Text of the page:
Tan Dun Biography (BBC)
Tan Dun reached an enormous worldwide audience in 2000 with his Oscar-winning score for Ang Lee’s film Crouching Tiger, Hidden Dragon; but already before that his concert music had met with an enthusiastic reception in Europe and America as well as in the Far East. He was born and grew up in a village in the Hunan province of China; during the Cultural Revolution he spent two years planting rice.
He developed his musical skills in the local community, and then joined the local Peking Opera troupe. When the Central Conservatory in Beijing was reopened in 1978, he became a student in its composition department; this brought him into contact with visiting teachers including Alexander Goehr, George Crumb, Hans Werner Henze and Toru Takemitsu. In 1986 another visiting lecturer, the Chinese-American composer Chou Wen-Chung, arranged for him to continue his studies at Columbia University in New York.
At their conclusion, he decided to remain in the United States, making his home in Manhattan. But he is also a frequent visitor to Europe; he was Composer/ Conductor of the BBC Scottish Symphony Orchestra from 1996 to 1999, and was also director of a multi-cultural, multi-media festival for the Flemish Radio Orchestra.
Tan Dun’s music blends the mainstream Western tradition and many elements of European modernism with a strong interest in the Chinese musical tradition in which he had grown up – not only its specific instrumental and vocal sounds, but also its basis in melody rather than harmony, and its underlying philosophy. His breakthrough piece, On Taoism, written in Beijing in 1985, and his series of works called Orchestral Theatre reinvent the symphony orchestra as a medium of ritual and meditation. His 1996 opera Marco Polo (which won him the prestigious Grawemeyer Award), has a libretto by the English writer and critic Paul Griffiths about a celebrated early traveller from the West to the East; his Heaven Earth Mankind (Symphony 1997), written for the return of Hong Kong to China, combines a large orchestra and children’s choir with an ancient set of Chinese bells; his 1998 Peony Pavilion, a music-theatre piece on which he collaborated with the director Peter Sellars, is based on a traditional Peking opera; his 2000 Today: A World Symphony for the Millennium is a setting of Chinese, European and Biblical texts.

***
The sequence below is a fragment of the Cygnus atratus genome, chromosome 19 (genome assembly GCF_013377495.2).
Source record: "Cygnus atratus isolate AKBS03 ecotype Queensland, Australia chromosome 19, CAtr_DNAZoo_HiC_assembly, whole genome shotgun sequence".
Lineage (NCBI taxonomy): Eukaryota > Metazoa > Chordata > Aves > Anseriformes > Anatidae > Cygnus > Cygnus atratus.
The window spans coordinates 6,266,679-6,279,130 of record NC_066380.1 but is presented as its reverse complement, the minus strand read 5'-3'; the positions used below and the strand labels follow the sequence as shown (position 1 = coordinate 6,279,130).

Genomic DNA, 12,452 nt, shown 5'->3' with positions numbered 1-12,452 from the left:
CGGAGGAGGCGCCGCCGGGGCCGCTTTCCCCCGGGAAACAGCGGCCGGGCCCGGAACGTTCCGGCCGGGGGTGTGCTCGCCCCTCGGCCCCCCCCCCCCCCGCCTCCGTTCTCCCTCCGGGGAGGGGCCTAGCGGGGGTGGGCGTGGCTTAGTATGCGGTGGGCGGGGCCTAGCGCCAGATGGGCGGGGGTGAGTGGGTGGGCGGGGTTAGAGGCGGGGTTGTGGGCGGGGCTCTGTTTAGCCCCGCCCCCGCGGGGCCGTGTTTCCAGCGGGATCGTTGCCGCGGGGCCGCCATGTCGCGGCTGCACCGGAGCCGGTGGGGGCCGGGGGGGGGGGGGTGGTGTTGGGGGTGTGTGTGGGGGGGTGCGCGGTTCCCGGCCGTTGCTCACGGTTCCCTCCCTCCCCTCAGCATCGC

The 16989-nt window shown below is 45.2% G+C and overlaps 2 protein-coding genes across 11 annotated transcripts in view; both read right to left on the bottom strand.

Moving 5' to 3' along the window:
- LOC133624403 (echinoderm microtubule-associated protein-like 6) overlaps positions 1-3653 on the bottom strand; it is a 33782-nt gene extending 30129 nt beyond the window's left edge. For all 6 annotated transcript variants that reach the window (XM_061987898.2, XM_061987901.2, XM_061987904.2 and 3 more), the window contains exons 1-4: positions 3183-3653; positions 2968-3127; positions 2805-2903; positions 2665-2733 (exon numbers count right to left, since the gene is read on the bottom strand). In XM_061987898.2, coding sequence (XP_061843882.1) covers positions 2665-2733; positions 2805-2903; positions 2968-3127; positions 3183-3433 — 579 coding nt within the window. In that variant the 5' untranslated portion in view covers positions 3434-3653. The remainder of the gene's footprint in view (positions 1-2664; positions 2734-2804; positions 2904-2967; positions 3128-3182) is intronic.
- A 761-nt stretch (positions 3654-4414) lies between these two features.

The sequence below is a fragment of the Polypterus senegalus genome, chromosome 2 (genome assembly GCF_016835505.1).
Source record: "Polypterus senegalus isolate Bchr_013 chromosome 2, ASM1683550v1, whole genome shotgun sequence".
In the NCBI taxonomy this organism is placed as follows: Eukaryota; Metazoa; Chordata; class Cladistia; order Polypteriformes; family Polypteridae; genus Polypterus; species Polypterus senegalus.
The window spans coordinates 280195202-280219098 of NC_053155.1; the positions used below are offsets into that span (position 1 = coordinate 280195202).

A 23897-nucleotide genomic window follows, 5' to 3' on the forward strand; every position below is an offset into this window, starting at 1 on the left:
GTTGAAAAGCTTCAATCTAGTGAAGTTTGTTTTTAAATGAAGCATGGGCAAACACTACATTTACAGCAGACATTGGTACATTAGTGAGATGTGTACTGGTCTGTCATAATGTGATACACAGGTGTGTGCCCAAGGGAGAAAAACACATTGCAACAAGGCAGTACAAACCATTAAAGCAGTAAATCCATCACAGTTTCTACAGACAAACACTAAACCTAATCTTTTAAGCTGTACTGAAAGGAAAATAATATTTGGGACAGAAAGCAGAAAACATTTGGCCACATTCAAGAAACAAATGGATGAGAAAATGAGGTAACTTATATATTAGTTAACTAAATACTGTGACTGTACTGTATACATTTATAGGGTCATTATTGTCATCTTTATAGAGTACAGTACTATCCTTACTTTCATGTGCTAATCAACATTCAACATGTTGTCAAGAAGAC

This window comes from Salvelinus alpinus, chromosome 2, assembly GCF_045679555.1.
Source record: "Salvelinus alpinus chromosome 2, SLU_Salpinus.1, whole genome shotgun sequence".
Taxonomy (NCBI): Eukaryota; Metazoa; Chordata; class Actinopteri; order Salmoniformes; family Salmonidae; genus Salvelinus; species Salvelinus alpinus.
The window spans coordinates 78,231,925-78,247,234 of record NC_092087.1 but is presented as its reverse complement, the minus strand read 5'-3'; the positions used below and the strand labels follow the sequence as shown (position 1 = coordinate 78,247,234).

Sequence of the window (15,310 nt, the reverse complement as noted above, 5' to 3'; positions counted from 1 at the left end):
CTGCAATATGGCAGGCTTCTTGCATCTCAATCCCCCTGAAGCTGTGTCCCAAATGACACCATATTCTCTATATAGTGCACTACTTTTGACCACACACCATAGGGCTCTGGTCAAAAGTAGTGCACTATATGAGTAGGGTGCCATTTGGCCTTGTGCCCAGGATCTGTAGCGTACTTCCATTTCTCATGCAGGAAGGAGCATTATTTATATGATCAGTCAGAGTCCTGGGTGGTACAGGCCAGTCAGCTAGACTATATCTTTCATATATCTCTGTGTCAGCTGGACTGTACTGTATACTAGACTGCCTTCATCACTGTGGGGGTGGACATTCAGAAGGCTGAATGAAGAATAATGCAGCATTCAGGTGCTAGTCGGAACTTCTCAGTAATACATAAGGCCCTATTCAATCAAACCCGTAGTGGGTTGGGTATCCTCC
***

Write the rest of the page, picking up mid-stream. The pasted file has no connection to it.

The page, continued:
Tan Dun’s Water Concerto belongs to a series of works highlighting natural materials, alongside the Water Passion After St Matthew written for the Bach anniversary in 2000, the 2002 opera Tea: A Mirror of Soul, which makes use of ceramic, stone and paper instruments, and Inventions for Paper Instruments and Orchestra, written for the opening of the Walt Disney Concert Hall in Los Angeles. Other major works include The Map, a concerto for cello, video and orchestra premiered by Yo-Yo Ma in Boston in February 2003, and Secret Land, for 12 cellos and orchestra, first performed by the Berlin Philharmonic and Simon Rattle in June 2004.
Profile © Anthony Burton
Tan Dun Biography (Wikipedia)
Tan Dun (simplified Chinese: 谭盾; traditional Chinese: 譚盾; pinyin: Tán Dùn,; born 18 August 1957) is a Chinese contemporary classical composer, pianist, viola d'amore player and conductor, most widely known for his scores for the movies Crouching Tiger, Hidden Dragon and Hero, as well as composing music for the medal ceremonies at the 2008 Beijing Olympics. His works often incorporate audiovisual elements; use instruments constructed from organic materials, such as paper, water, and stone; and are often inspired by traditional Chinese theatrical and ritual performance. In 2013, he was named a UNESCO Goodwill Ambassador. He has won numerous awards for his works, including an Academy Award, a Grammy Award and a BAFTA award.
Tan Dun Tracks